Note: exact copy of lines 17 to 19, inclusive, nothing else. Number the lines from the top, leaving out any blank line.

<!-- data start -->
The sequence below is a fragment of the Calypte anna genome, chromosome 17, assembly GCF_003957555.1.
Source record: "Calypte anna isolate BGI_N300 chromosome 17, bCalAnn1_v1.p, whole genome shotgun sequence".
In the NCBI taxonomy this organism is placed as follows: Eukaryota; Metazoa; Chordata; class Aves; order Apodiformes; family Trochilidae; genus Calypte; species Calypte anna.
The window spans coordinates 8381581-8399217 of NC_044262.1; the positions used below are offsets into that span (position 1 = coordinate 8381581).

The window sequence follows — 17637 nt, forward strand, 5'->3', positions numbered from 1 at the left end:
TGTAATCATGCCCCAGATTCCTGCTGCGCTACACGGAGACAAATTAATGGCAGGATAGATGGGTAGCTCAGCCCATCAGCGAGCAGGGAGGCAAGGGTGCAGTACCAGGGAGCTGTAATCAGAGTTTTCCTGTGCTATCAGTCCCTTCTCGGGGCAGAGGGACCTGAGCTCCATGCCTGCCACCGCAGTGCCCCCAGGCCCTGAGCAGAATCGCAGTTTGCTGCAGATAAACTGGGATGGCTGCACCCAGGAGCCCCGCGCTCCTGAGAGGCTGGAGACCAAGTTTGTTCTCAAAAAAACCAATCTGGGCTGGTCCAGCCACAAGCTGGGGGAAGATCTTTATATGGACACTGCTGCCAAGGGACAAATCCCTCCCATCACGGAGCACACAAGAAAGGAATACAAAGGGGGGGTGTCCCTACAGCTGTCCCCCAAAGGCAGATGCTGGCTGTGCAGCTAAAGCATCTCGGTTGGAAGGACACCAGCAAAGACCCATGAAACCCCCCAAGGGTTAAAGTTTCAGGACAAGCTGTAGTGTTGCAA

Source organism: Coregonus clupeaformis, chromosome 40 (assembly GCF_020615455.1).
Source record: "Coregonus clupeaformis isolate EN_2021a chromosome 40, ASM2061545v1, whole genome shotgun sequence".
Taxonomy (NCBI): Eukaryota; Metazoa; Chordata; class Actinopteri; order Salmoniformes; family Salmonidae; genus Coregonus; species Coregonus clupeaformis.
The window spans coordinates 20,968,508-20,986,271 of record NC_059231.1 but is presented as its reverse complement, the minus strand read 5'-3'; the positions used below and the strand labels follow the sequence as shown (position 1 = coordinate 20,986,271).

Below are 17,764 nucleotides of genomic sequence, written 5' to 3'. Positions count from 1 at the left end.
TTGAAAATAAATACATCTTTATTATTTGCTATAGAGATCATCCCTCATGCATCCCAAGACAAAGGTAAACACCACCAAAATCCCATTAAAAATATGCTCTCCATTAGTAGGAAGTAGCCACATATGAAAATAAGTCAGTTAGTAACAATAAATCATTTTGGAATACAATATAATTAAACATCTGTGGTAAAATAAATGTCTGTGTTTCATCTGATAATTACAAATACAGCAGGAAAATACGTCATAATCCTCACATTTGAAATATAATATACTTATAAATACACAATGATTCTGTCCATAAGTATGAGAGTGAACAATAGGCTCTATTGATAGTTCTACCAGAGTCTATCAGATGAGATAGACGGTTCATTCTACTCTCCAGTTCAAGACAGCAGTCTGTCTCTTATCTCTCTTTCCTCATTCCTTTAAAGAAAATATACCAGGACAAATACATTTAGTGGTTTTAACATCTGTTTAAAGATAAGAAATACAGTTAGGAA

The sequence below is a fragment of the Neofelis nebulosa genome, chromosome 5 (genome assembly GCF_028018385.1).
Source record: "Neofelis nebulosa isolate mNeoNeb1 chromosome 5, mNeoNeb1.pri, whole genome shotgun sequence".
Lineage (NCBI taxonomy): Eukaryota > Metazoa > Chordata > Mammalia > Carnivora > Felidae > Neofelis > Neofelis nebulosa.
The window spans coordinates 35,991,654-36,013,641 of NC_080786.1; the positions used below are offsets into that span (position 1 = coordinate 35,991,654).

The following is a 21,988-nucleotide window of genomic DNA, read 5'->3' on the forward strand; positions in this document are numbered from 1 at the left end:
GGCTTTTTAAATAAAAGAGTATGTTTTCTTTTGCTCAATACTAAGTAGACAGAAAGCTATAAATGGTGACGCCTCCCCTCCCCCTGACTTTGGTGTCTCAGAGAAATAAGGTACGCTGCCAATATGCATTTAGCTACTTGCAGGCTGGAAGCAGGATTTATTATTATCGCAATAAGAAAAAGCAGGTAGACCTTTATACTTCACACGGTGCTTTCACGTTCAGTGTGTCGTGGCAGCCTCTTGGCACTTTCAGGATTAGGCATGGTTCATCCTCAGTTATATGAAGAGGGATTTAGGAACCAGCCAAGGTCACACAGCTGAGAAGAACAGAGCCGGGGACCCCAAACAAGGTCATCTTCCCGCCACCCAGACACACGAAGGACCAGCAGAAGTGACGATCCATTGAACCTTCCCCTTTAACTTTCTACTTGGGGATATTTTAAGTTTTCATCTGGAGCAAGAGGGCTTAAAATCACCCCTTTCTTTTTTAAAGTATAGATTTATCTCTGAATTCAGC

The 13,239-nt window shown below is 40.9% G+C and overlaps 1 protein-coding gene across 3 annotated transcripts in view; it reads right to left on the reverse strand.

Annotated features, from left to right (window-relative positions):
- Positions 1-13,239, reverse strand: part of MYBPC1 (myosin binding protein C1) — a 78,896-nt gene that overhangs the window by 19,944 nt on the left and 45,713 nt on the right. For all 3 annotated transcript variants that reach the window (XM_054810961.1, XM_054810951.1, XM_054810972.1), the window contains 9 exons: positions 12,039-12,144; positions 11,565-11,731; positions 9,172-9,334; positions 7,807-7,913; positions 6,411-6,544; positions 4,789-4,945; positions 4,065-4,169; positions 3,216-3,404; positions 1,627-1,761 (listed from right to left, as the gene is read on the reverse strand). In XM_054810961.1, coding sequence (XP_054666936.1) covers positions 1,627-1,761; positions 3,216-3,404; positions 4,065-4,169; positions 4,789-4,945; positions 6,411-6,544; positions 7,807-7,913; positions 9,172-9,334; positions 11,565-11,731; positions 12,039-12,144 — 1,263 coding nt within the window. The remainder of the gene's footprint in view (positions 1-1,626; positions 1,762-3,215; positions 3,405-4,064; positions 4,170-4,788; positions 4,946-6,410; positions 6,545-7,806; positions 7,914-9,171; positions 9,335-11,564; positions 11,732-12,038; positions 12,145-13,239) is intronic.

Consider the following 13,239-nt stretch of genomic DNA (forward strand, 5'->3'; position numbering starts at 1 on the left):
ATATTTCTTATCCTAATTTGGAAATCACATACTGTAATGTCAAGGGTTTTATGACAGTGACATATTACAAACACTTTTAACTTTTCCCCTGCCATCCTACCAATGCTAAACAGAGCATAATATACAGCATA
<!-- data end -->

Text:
The following is a 21,988-nucleotide window of genomic DNA, read 5'->3' on the forward strand; positions in this document are numbered from 1 at the left end:
GGCTTTTTAAATAAAAGAGTATGTTTTCTTTTGCTCAATACTAAGTAGACAGAAAGCTATAAATGGTGACGCCTCCCCTCCCCCTGACTTTGGTGTCTCAGAGAAATAAGGTACGCTGCCAATATGCATTTAGCTACTTGCAGGCTGGAAGCAGGATTTATTATTATCGCAATAAGAAAAAGCAGGTAGACCTTTATACTTCACACGGTGCTTTCACGTTCAGTGTGTCGTGGCAGCCTCTTGGCACTTTCAGGATTAGGCATGGTTCATCCTCAGTTATATGAAGAGGGATTTAGGAACCAGCCAAGGTCACACAGCTGAGAAGAACAGAGCCGGGGACCCCAAACAAGGTCATCTTCCCGCCACCCAGACACACGAAGGACCAGCAGAAGTGACGATCCATTGAACCTTCCCCTTTAACTTTCTACTTGGGGATATTTTAAGTTTTCATCTGGAGCAAGAGGGCTTAAAATCACCCCTTTCTTTTTTAAAGTATAGATTTATCTCTGAATTCAGC

The 13,239-nt window shown below is 40.9% G+C and overlaps 1 protein-coding gene across 3 annotated transcripts in view; it reads right to left on the reverse strand.